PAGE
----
What does it mean and what is its message for us? And how do you interpret so unusual an experience? You will find if you’ve studied it, you will find, oh, so many interpretations. You are going to be presented briefly with six.
Some take this passage and appeal to it to substantiate orders in the church, the elevation of some above others. For example, the bishops above the pastors or their king. Leaders from the church in Jerusalem down to Samaria and it is they who had the power of the gift of the Holy Spirit. So they appeal to this passage, some do, to elevate orders in the ministry, a bishop above a pastor.
Then there are others who read this passage in the Book of Acts and they appeal to it as a Scriptural confirmation of apostolic succession in ordination. I went to a cathedral one time and it happened to be on Whitsunday. Whitsunday is the seventh Sunday after Easter. And it celebrates the fiftieth day, Pentecost, and the coming, the descent of the Holy Spirit. Whitsunday is an Old English for White Sunday. Yes, the remembrance of the white robes that the baptismal candidates wore on that Sunday. And they call it the birthday of the church.
Well I listened to the bishop in this cathedral as he was speaking on Whitsunday. And he used this passage as the Scriptural authorization for the ordination and apostolic succession, that no one is properly ordained who has not been ordained by the apostles and their successors. It was a very unusual interpretation for me and I looked around to see how the people received it. It was very unusual for me to use this passage for that, and I could find no recognition in their faces but that it was the voice and the oracle of God himself. And it was very interesting, I say, to me.
Then there are those who appeal to this passage for confirmation. And this passage is the historical beginning of that rite and ritual in some of the churches that you call confirmation. In our modern centuries confirmation refers to the candidate who has been sprinkled as a baby, in childhood, and whose parents have promised that they will rear him up in the love and admonition of the Lord. And now that he is old enough to understand, they have a rite, a ritual they call confirmation, and they appeal to this passage for that ritual confirmation.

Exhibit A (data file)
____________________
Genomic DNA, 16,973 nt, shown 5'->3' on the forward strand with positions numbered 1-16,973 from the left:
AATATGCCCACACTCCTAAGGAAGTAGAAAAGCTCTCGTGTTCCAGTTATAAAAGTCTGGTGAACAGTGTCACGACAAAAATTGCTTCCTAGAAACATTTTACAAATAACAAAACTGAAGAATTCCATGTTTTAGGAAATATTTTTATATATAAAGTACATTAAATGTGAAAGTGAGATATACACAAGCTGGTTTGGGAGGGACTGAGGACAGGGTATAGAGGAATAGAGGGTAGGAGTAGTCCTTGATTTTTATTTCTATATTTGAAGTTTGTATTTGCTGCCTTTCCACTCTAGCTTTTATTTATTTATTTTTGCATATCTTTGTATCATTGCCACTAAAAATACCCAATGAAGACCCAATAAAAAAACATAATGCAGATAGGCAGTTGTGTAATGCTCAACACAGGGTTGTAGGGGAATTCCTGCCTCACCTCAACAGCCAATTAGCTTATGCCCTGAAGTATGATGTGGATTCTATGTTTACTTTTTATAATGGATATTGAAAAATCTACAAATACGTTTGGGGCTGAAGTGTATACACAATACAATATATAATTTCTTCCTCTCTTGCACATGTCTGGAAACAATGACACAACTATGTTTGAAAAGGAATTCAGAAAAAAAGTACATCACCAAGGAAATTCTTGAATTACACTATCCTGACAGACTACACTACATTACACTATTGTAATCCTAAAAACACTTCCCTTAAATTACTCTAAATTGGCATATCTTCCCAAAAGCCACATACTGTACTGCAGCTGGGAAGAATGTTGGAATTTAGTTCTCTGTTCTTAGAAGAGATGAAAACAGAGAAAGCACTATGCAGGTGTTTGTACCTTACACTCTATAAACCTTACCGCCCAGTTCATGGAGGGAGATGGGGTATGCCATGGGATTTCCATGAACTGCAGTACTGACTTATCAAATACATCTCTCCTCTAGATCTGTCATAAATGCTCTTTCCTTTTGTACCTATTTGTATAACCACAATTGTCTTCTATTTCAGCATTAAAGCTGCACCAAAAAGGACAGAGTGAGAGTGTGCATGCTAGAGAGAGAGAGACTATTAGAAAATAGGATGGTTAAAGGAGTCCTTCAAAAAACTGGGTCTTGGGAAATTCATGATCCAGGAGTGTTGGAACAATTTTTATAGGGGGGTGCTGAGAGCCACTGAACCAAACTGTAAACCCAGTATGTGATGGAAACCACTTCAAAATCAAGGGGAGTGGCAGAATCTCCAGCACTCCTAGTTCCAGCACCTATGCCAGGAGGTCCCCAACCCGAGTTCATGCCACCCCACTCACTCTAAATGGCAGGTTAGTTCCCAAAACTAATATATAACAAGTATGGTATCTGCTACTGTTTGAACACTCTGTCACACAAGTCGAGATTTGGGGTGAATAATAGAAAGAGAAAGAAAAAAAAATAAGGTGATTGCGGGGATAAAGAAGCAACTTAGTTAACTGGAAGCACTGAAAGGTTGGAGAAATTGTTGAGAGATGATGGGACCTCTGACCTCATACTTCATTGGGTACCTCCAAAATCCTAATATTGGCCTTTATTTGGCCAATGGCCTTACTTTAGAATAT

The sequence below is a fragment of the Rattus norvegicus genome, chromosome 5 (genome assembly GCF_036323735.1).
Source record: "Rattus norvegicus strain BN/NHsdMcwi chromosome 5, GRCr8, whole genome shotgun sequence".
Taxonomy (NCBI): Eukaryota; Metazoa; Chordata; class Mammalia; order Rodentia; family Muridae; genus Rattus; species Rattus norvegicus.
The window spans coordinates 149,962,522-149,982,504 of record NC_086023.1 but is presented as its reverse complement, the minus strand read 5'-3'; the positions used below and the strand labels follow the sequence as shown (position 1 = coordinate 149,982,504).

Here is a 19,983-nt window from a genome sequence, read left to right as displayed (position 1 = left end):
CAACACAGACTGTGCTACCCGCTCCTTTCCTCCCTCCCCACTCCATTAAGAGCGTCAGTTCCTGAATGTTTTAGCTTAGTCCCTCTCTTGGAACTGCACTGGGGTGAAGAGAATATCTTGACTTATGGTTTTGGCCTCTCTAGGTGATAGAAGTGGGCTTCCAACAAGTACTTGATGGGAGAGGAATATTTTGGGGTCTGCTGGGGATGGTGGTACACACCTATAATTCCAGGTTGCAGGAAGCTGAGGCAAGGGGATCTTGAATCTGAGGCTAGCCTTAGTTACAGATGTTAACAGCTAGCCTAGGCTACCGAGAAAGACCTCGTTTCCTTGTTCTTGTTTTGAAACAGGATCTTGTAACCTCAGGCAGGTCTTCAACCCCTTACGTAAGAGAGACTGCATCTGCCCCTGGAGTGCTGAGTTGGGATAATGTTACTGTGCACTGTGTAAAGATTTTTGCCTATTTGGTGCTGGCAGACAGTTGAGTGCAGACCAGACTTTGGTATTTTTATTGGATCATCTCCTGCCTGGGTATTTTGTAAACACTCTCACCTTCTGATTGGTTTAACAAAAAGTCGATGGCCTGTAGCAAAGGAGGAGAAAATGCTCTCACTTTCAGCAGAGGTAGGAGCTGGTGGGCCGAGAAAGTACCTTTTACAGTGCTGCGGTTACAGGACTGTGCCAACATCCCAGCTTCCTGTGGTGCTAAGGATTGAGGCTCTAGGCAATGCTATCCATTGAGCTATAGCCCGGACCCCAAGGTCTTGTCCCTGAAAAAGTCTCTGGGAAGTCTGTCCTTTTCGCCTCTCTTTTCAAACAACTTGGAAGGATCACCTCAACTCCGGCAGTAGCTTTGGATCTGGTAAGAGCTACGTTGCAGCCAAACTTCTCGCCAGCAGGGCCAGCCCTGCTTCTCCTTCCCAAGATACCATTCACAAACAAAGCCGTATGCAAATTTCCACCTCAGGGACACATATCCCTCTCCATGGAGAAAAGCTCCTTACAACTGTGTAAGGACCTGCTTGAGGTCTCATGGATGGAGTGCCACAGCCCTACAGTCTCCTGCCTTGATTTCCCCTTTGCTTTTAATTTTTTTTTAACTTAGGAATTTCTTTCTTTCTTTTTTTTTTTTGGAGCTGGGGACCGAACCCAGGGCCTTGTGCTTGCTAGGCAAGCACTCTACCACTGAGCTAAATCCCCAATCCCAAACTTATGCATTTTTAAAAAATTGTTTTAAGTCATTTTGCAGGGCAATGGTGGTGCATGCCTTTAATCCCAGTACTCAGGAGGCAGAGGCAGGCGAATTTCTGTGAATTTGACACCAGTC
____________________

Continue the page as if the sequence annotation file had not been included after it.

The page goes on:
Then, of course, there are those who appeal to the passage as a basic introduction to and substantiation of a second work of grace, a second blessing. First, to be converted, to be saved by trusting in Jesus. And then second to be sanctified. To be visited with a new experience and a new blessing from heaven in which we are able to live above sin and we live sinlessly in this earth.
Sanctification, a second work of grace.
Then of course there are those, and I’ve read several tracks recently, who appeal to this passage in defense of speaking in tongues though it is not mentioned here. Speaking in tongues is not referred to here. Yet it is in other places. In three other places, and it is supposed that one of the signs of the baptism of the Holy Spirit would be the speaking in tongues. Such a situation as they are sure took place when these Samaritans received the Holy Spirit at the hands of the apostles.
Now that’s five interpretations, and I have a sixth. Now when I read all of the things as we come to a passage in the Bible and they’re so vastly diverse and so strenuously and so earnestly defended, I think of a famous poem written by a Vermont editor and lawyer and schoolteacher, and it is entitled "The Blind Men and the Elephant."
It was six men of Indostan
To learning much inclined,
Who went to see the Elephant
(Though all of them were blind),
That each by observation
Might satisfy his mind.
The First approach’d the Elephant,
And happening to fall
Against his broad and sturdy side,
At once began to bawl:
"God bless me! but the Elephant
Is very like a wall!"
The Second, feeling of the tusk,
Cried, "Ho! what have we here
So very round and smooth and sharp?
To me ’tis mighty clear
This wonder of an Elephant
Is very like a spear!"
The Third approached the animal,
And happening to take
The squirming trunk within his hands,
Thus boldly up and spake:
"I see," quoth he, "the Elephant
Is very like a snake!"
The Fourth reached out an eager hand,
And felt about the knee.
"What most this wondrous beast is like
Is mighty plain," quoth he;
"Tis clear enough the Elephant
Is very like a tree!"
The Fifth, who chanced to touch the ear,
Said: "E’en the blindest man
Can tell what this resembles most;
Deny the fact who can,
This marvel of an Elephant
Is very like a fan!"
The Sixth no sooner had begun
About the beast to grope,
Than, seizing on the swinging tail
That fell within his scope,
"I see," quoth he, "the Elephant
Is very like a rope!"